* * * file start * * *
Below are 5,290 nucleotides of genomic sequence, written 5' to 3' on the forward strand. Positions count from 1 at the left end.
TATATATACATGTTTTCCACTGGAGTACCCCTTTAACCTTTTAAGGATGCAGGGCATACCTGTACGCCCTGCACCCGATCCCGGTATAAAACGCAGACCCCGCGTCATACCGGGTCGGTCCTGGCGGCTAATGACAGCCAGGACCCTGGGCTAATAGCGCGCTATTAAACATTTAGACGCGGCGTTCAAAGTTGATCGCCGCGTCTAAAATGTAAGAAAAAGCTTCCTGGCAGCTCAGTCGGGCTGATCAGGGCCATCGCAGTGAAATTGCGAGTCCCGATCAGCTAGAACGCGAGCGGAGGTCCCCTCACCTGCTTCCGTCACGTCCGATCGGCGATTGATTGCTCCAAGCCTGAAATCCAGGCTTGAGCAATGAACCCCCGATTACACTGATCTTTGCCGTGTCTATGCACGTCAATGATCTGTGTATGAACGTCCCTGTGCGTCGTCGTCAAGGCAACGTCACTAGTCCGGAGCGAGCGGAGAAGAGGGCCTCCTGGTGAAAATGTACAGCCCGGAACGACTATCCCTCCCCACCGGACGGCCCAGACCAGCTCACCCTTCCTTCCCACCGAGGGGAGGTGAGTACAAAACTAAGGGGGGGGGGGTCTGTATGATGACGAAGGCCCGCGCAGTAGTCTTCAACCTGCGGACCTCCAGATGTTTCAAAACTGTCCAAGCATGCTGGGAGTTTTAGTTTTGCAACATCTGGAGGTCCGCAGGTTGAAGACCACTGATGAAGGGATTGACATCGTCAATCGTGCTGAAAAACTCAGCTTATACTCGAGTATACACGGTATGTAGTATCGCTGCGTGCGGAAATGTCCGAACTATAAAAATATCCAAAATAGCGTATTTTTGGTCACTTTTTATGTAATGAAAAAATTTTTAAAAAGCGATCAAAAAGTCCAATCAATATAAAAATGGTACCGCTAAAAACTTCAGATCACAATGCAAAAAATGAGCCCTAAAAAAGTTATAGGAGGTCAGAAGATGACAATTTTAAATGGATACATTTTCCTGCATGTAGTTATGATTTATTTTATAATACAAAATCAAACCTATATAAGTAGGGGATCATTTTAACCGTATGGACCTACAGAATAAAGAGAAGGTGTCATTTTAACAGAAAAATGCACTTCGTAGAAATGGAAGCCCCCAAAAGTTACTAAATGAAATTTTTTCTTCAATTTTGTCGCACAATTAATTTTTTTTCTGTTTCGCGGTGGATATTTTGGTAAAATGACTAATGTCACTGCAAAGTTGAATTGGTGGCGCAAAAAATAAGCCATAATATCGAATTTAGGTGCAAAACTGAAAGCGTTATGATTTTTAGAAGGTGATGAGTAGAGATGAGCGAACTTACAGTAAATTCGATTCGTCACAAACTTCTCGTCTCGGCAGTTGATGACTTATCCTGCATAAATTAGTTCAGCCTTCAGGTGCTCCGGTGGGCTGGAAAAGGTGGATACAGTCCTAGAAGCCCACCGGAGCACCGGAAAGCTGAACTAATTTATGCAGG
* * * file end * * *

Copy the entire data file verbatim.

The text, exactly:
Below are 5,290 nucleotides of genomic sequence, written 5' to 3' on the forward strand. Positions count from 1 at the left end.
TATATATACATGTTTTCCACTGGAGTACCCCTTTAACCTTTTAAGGATGCAGGGCATACCTGTACGCCCTGCACCCGATCCCGGTATAAAACGCAGACCCCGCGTCATACCGGGTCGGTCCTGGCGGCTAATGACAGCCAGGACCCTGGGCTAATAGCGCGCTATTAAACATTTAGACGCGGCGTTCAAAGTTGATCGCCGCGTCTAAAATGTAAGAAAAAGCTTCCTGGCAGCTCAGTCGGGCTGATCAGGGCCATCGCAGTGAAATTGCGAGTCCCGATCAGCTAGAACGCGAGCGGAGGTCCCCTCACCTGCTTCCGTCACGTCCGATCGGCGATTGATTGCTCCAAGCCTGAAATCCAGGCTTGAGCAATGAACCCCCGATTACACTGATCTTTGCCGTGTCTATGCACGTCAATGATCTGTGTATGAACGTCCCTGTGCGTCGTCGTCAAGGCAACGTCACTAGTCCGGAGCGAGCGGAGAAGAGGGCCTCCTGGTGAAAATGTACAGCCCGGAACGACTATCCCTCCCCACCGGACGGCCCAGACCAGCTCACCCTTCCTTCCCACCGAGGGGAGGTGAGTACAAAACTAAGGGGGGGGGGGTCTGTATGATGACGAAGGCCCGCGCAGTAGTCTTCAACCTGCGGACCTCCAGATGTTTCAAAACTGTCCAAGCATGCTGGGAGTTTTAGTTTTGCAACATCTGGAGGTCCGCAGGTTGAAGACCACTGATGAAGGGATTGACATCGTCAATCGTGCTGAAAAACTCAGCTTATACTCGAGTATACACGGTATGTAGTATCGCTGCGTGCGGAAATGTCCGAACTATAAAAATATCCAAAATAGCGTATTTTTGGTCACTTTTTATGTAATGAAAAAATTTTTAAAAAGCGATCAAAAAGTCCAATCAATATAAAAATGGTACCGCTAAAAACTTCAGATCACAATGCAAAAAATGAGCCCTAAAAAAGTTATAGGAGGTCAGAAGATGACAATTTTAAATGGATACATTTTCCTGCATGTAGTTATGATTTATTTTATAATACAAAATCAAACCTATATAAGTAGGGGATCATTTTAACCGTATGGACCTACAGAATAAAGAGAAGGTGTCATTTTAACAGAAAAATGCACTTCGTAGAAATGGAAGCCCCCAAAAGTTACTAAATGAAATTTTTTCTTCAATTTTGTCGCACAATTAATTTTTTTTCTGTTTCGCGGTGGATATTTTGGTAAAATGACTAATGTCACTGCAAAGTTGAATTGGTGGCGCAAAAAATAAGCCATAATATCGAATTTAGGTGCAAAACTGAAAGCGTTATGATTTTTAGAAGGTGATGAGTAGAGATGAGCGAACTTACAGTAAATTCGATTCGTCACAAACTTCTCGTCTCGGCAGTTGATGACTTATCCTGCATAAATTAGTTCAGCCTTCAGGTGCTCCGGTGGGCTGGAAAAGGTGGATACAGTCCTAGAAGCCCACCGGAGCACCGGAAAGCTGAACTAATTTATGCAGG